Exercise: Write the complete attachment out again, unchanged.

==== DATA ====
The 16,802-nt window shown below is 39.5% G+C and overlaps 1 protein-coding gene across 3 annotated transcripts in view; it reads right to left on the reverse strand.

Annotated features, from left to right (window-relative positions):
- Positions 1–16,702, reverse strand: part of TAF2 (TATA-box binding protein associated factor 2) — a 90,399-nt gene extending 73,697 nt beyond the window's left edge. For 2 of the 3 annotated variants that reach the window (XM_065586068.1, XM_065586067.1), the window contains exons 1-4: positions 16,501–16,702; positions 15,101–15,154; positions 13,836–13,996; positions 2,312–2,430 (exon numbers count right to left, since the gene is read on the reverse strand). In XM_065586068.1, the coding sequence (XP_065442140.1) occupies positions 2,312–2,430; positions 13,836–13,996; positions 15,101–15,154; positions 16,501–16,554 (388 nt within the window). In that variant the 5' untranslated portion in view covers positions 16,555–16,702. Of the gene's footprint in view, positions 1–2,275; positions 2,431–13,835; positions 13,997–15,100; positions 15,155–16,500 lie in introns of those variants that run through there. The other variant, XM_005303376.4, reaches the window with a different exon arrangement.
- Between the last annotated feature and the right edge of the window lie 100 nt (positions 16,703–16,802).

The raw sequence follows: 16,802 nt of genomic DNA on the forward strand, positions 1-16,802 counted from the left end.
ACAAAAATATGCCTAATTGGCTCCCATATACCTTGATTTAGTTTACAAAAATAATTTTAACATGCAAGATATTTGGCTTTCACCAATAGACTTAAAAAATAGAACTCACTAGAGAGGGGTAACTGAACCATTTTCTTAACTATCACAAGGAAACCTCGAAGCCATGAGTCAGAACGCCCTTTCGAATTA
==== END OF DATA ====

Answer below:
The 16,802-nt window shown below is 39.5% G+C and overlaps 1 protein-coding gene across 3 annotated transcripts in view; it reads right to left on the reverse strand.

Annotated features, from left to right (window-relative positions):
- Positions 1–16,702, reverse strand: part of TAF2 (TATA-box binding protein associated factor 2) — a 90,399-nt gene extending 73,697 nt beyond the window's left edge. For 2 of the 3 annotated variants that reach the window (XM_065586068.1, XM_065586067.1), the window contains exons 1-4: positions 16,501–16,702; positions 15,101–15,154; positions 13,836–13,996; positions 2,312–2,430 (exon numbers count right to left, since the gene is read on the reverse strand). In XM_065586068.1, the coding sequence (XP_065442140.1) occupies positions 2,312–2,430; positions 13,836–13,996; positions 15,101–15,154; positions 16,501–16,554 (388 nt within the window). In that variant the 5' untranslated portion in view covers positions 16,555–16,702. Of the gene's footprint in view, positions 1–2,275; positions 2,431–13,835; positions 13,997–15,100; positions 15,155–16,500 lie in introns of those variants that run through there. The other variant, XM_005303376.4, reaches the window with a different exon arrangement.
- Between the last annotated feature and the right edge of the window lie 100 nt (positions 16,703–16,802).

The raw sequence follows: 16,802 nt of genomic DNA on the forward strand, positions 1-16,802 counted from the left end.
ACAAAAATATGCCTAATTGGCTCCCATATACCTTGATTTAGTTTACAAAAATAATTTTAACATGCAAGATATTTGGCTTTCACCAATAGACTTAAAAAATAGAACTCACTAGAGAGGGGTAACTGAACCATTTTCTTAACTATCACAAGGAAACCTCGAAGCCATGAGTCAGAACGCCCTTTCGAATTA